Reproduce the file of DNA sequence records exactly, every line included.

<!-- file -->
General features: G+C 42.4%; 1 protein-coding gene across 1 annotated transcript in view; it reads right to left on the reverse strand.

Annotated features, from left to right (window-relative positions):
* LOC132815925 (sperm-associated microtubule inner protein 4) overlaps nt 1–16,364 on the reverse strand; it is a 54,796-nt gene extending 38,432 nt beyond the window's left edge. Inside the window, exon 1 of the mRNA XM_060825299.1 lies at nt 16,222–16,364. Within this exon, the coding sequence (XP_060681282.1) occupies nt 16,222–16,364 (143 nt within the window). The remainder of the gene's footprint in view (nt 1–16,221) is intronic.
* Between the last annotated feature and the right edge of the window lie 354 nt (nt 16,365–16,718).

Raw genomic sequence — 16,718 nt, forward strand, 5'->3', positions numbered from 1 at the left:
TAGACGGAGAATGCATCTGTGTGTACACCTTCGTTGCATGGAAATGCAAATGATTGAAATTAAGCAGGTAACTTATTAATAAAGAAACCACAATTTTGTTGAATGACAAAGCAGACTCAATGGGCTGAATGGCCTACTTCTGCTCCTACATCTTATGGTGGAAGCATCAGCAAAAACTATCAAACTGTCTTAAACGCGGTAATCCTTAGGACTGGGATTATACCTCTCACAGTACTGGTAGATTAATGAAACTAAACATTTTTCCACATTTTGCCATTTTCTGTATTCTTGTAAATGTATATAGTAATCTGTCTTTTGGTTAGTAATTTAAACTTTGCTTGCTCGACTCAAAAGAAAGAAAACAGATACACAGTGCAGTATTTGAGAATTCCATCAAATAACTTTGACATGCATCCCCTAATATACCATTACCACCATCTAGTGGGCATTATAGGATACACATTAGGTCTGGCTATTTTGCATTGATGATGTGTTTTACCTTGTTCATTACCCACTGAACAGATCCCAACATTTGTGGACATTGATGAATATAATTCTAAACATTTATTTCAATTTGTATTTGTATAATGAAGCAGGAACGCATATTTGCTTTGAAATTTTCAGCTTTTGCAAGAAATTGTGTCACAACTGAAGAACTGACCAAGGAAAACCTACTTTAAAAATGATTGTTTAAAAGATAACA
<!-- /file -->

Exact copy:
General features: G+C 42.4%; 1 protein-coding gene across 1 annotated transcript in view; it reads right to left on the reverse strand.

Annotated features, from left to right (window-relative positions):
* LOC132815925 (sperm-associated microtubule inner protein 4) overlaps nt 1–16,364 on the reverse strand; it is a 54,796-nt gene extending 38,432 nt beyond the window's left edge. Inside the window, exon 1 of the mRNA XM_060825299.1 lies at nt 16,222–16,364. Within this exon, the coding sequence (XP_060681282.1) occupies nt 16,222–16,364 (143 nt within the window). The remainder of the gene's footprint in view (nt 1–16,221) is intronic.
* Between the last annotated feature and the right edge of the window lie 354 nt (nt 16,365–16,718).

Raw genomic sequence — 16,718 nt, forward strand, 5'->3', positions numbered from 1 at the left:
TAGACGGAGAATGCATCTGTGTGTACACCTTCGTTGCATGGAAATGCAAATGATTGAAATTAAGCAGGTAACTTATTAATAAAGAAACCACAATTTTGTTGAATGACAAAGCAGACTCAATGGGCTGAATGGCCTACTTCTGCTCCTACATCTTATGGTGGAAGCATCAGCAAAAACTATCAAACTGTCTTAAACGCGGTAATCCTTAGGACTGGGATTATACCTCTCACAGTACTGGTAGATTAATGAAACTAAACATTTTTCCACATTTTGCCATTTTCTGTATTCTTGTAAATGTATATAGTAATCTGTCTTTTGGTTAGTAATTTAAACTTTGCTTGCTCGACTCAAAAGAAAGAAAACAGATACACAGTGCAGTATTTGAGAATTCCATCAAATAACTTTGACATGCATCCCCTAATATACCATTACCACCATCTAGTGGGCATTATAGGATACACATTAGGTCTGGCTATTTTGCATTGATGATGTGTTTTACCTTGTTCATTACCCACTGAACAGATCCCAACATTTGTGGACATTGATGAATATAATTCTAAACATTTATTTCAATTTGTATTTGTATAATGAAGCAGGAACGCATATTTGCTTTGAAATTTTCAGCTTTTGCAAGAAATTGTGTCACAACTGAAGAACTGACCAAGGAAAACCTACTTTAAAAATGATTGTTTAAAAGATAACA